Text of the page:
LINCOLN — An income tax cut backed by the state’s major business groups is headed back to the legislative garage for repairs.
Even the sponsor of the tax plan admitted that Legislative Bill 1097 wasn’t going to fly.
“In its current form, it’s not (financially) sustainable,” said State Sen. Burke Harr of Omaha.
The public hearing on the measure was billed as the opening bell in the debate over tax changes in the 2014 legislative session.
The bill, crafted by the Nebraska Chamber of Commerce and Industry and chambers of commerce in Omaha and Lincoln, includes the main goal of Gov. Dave Heineman — reducing state income taxes, especially the top rate of 6.84 percent.
But proponents were on defense for most of the afternoon, offering to compromise after the estimated impact of LB 1097 came in at a whopping $645 million annually when fully implemented. That would represent about 16 percent of current state spending.
Opponents said giving up that amount of money would require deep cuts in spending on public schools, higher education and social services, or shifting costs to cities and counties, resulting in local property tax increases.
“The required annual budget cuts would be equivalent to the salaries of more than 11,000 teachers,” said Renee Fry of the Lincoln-based Open Sky Policy Institute.
Barry Kennedy of the state chamber said business groups had believed their tax bill was a reasonable measure that would cost somewhat less than $300 million a year.
He said that LB 1097 will have to be amended but that there’s still plenty of room to give taxpayers a cut with the state’s projected $700 million-plus cash reserve.
“This opens the discussion,” Kennedy said.
The bill as proposed would cut individual and corporate income tax rates over three years and require rates after that to be adjusted annually for inflation.
It address concerns raised by Heineman and business groups that the top rate of 6.84 percent is higher than any neighboring state except Iowa — a situation they say makes Nebraska uncompetitive in recruiting businesses and workers.
Under the bill, the top rate would drop to 5.9 percent after three years, and fewer taxpayers would pay that rate.
The top bracket right now begins at $27,000 in adjusted gross income for a single person ($54,000 for a married couple filing jointly) — prompting criticism that millionaires pay the same rate as the poor. The top bracket under LB 1097 would begin at $36,000 for an individual and $72,000 for a couple.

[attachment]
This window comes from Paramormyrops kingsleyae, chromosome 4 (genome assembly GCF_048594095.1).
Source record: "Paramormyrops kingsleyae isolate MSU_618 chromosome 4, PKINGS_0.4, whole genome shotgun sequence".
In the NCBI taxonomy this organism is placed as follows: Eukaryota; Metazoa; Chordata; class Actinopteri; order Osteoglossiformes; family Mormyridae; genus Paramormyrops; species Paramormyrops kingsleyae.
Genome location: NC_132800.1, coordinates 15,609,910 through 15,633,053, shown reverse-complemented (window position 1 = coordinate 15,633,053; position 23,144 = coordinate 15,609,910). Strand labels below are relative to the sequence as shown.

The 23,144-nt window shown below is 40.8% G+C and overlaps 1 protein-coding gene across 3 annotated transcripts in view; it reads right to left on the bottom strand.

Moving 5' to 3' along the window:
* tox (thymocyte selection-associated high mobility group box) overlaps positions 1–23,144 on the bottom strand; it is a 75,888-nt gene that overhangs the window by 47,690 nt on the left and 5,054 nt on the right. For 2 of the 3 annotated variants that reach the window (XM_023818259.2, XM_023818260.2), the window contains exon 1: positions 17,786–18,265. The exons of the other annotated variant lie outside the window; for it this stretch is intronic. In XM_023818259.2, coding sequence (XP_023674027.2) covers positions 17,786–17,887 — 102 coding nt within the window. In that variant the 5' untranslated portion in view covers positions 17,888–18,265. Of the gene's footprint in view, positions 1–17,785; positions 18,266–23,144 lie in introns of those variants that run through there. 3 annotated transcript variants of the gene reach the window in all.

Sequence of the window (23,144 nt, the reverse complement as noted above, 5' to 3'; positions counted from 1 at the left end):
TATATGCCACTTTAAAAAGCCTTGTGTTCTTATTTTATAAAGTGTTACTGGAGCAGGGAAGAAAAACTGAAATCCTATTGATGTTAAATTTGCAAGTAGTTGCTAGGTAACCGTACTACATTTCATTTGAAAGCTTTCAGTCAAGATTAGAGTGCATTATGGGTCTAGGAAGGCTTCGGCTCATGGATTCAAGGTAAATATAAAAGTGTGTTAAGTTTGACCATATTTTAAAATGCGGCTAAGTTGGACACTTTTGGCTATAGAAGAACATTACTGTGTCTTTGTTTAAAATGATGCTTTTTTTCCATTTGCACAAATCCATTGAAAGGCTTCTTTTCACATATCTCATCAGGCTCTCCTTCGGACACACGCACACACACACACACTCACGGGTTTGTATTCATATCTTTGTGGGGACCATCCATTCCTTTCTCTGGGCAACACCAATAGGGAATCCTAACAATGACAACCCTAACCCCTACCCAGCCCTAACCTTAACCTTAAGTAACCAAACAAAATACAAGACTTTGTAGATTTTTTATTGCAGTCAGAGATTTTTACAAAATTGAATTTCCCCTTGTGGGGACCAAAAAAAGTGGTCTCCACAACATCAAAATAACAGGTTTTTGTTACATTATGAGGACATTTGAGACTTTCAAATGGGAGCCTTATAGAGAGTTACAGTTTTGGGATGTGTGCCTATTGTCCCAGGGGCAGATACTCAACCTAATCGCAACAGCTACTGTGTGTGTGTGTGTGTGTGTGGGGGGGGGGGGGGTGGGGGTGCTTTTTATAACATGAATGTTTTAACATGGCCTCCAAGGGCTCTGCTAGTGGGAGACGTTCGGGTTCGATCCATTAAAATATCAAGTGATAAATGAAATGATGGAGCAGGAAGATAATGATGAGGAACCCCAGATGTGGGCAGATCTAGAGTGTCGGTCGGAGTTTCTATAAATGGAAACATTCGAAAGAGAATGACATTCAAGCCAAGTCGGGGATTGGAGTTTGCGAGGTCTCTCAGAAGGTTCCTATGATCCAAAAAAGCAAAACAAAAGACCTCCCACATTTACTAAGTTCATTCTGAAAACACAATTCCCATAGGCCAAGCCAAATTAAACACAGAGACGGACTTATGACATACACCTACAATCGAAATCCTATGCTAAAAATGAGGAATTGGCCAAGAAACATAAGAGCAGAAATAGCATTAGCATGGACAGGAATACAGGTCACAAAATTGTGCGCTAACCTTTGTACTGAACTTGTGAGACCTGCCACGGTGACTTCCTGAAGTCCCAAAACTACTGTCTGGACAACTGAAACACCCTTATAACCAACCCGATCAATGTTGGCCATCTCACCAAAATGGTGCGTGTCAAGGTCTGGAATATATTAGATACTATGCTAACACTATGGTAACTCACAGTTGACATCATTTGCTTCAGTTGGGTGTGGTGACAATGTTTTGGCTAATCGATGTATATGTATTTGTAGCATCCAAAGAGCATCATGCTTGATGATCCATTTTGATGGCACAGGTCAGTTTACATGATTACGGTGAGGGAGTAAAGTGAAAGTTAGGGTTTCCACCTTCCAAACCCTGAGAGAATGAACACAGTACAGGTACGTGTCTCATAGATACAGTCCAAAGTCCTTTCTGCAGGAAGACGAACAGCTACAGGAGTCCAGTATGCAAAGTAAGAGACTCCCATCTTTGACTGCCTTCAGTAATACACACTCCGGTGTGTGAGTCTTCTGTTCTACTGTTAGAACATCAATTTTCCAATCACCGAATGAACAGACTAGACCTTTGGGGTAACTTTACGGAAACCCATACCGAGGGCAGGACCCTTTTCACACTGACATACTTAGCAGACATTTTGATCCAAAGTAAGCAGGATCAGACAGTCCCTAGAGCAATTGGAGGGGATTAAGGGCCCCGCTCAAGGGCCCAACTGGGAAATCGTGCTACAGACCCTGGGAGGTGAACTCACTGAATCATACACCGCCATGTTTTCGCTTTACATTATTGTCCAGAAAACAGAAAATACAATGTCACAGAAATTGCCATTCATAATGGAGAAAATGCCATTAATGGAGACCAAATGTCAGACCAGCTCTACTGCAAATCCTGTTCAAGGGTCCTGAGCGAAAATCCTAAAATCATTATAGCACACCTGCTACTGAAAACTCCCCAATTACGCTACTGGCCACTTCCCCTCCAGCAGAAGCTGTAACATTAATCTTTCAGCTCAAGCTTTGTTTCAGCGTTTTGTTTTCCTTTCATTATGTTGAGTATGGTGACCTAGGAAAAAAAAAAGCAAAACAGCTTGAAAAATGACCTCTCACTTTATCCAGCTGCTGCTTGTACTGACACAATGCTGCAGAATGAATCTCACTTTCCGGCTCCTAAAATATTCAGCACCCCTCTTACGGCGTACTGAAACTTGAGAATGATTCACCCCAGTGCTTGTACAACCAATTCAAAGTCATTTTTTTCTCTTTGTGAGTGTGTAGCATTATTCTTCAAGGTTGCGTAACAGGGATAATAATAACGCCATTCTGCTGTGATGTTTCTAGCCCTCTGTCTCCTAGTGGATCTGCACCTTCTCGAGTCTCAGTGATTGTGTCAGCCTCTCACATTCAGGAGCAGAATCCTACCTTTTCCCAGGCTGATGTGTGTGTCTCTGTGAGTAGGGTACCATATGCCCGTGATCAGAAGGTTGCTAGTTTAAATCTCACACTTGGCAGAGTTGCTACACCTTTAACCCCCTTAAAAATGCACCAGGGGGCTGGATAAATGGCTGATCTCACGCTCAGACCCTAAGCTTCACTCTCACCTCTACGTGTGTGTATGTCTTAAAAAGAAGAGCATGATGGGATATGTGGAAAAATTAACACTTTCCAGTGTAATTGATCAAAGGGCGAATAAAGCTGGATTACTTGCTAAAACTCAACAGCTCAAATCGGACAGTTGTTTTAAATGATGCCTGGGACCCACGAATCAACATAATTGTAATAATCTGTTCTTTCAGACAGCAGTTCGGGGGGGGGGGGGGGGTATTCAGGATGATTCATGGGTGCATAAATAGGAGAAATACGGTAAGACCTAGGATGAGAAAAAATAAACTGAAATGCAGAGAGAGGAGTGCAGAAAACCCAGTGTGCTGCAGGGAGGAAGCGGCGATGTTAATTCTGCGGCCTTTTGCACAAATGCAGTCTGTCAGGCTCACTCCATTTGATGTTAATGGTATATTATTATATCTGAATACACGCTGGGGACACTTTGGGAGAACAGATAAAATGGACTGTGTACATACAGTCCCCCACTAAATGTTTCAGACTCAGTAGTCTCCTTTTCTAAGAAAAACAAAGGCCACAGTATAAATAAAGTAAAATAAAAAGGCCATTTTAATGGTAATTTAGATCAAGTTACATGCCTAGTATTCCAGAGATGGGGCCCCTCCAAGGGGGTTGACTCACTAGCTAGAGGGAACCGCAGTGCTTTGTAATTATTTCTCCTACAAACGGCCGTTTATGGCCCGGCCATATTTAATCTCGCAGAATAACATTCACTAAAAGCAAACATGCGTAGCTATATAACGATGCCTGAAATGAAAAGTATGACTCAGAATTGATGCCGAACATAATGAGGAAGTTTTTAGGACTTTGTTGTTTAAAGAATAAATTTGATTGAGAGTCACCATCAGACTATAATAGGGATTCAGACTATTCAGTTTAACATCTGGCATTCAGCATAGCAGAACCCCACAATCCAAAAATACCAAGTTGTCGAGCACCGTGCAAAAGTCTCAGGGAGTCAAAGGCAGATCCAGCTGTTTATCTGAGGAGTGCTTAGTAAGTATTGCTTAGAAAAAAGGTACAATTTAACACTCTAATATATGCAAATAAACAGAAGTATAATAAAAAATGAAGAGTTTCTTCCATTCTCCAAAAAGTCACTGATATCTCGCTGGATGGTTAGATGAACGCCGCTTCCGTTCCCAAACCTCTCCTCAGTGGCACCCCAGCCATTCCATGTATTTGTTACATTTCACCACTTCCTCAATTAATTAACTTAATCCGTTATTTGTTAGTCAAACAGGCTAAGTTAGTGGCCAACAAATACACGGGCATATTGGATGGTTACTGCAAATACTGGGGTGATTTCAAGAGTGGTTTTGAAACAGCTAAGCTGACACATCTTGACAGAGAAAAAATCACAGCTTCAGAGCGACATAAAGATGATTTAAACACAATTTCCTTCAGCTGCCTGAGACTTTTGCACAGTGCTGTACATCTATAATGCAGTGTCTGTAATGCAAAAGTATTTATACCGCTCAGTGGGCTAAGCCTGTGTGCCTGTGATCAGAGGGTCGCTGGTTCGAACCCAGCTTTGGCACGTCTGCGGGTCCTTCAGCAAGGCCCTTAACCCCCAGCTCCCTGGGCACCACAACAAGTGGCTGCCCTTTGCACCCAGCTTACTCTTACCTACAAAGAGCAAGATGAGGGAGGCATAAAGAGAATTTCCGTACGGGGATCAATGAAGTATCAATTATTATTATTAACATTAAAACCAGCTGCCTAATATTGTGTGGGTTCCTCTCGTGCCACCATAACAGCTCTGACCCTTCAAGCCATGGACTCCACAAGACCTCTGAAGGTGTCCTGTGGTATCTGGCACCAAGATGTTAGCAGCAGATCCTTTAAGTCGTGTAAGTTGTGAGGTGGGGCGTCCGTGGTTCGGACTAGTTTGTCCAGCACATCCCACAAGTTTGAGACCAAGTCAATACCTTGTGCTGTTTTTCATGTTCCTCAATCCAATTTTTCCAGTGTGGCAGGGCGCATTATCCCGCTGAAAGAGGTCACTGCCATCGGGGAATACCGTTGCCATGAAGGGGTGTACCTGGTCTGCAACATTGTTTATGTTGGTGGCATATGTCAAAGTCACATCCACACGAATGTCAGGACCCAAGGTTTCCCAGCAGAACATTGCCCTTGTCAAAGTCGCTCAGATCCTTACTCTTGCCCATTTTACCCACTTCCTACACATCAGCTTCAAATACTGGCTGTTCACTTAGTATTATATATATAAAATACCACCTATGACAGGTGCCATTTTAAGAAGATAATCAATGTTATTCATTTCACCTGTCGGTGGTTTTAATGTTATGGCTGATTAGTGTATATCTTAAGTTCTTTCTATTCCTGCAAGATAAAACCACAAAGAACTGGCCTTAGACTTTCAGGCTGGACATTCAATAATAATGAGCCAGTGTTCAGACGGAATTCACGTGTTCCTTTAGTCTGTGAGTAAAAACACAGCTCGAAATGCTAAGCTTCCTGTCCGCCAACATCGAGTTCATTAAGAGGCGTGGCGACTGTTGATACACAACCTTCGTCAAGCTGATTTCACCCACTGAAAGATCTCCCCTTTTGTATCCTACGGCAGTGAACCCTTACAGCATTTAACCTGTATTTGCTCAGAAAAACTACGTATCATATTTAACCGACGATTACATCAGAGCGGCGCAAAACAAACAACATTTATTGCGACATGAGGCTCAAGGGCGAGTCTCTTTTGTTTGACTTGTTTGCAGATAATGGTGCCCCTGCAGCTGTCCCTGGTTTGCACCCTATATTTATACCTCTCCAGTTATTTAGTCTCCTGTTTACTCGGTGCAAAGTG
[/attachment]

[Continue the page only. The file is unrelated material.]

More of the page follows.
Fry said there’s no proof that income tax cuts will spark economic growth. She said 61 percent of the tax cut benefits would go to the top 20 percent of income earners. The bottom 40 percent of wage earners would get 7 percent of the benefits.
Middle class taxpayers, whose incomes have not been rising, are the people who need a tax break, said Mike Marvin of the Nebraska Association of Public Employees, the state workers union.
Proponents said top wage earners would naturally get the most benefits from income tax cuts because about 60 percent of such taxes are paid by the top 14 percent of wage earners.
They said a family of four with $100,000 in adjusted gross income would see an $870 tax decrease under the proposal, while a similar family with $35,000 in income would get a $213 break.
Nebraska’s income tax rates serve as “sticker shock” when recruiting businesses and talented workers, said Jim Vokal of Omaha’s Platte Institute, which has advocated for income tax cuts offset by new sales taxes on services.
“Nebraska needs every advantage it can to overcome the cultural bias that it’s not an exciting place to live and work,” Vokal said.
But members of the Revenue Committee were dealing with their own sticker shock Thursday over the projected cost of LB 1097. They took turns asking where spending could be cut to afford the deep tax reductions in the bill.
Sen. Kate Sullivan of Cedar Rapids, who heads the Legislature’s Education Committee, said Nebraskans told a special legislative committee studying tax modernization that they valued K-12 education and that they wanted more state aid to allow for property tax cuts.
Sen. Galen Hadley of Kearney, chairman of the Tax Modernization Committee as well as the Revenue Committee, echoed that sentiment.
“We did not hear from common citizens that they were paying too much income tax,” he said, “but we did hear that they’re paying too much in property taxes.”
Hadley said he remains wary of cutting income taxes, calling it “rolling the dice” because there’s little proof the cuts will create jobs.
Next week, the Appropriations Committee will take testimony on proposals to raise the property tax credit to landowners, a direct way for the state to deliver property tax relief.
Hadley said next week also will be when the Revenue Committee begins crafting its tax proposals for this year. He said the work will probably begin with a couple of modest proposals on income taxes: indexing brackets for inflation and reducing taxes on Social Security income.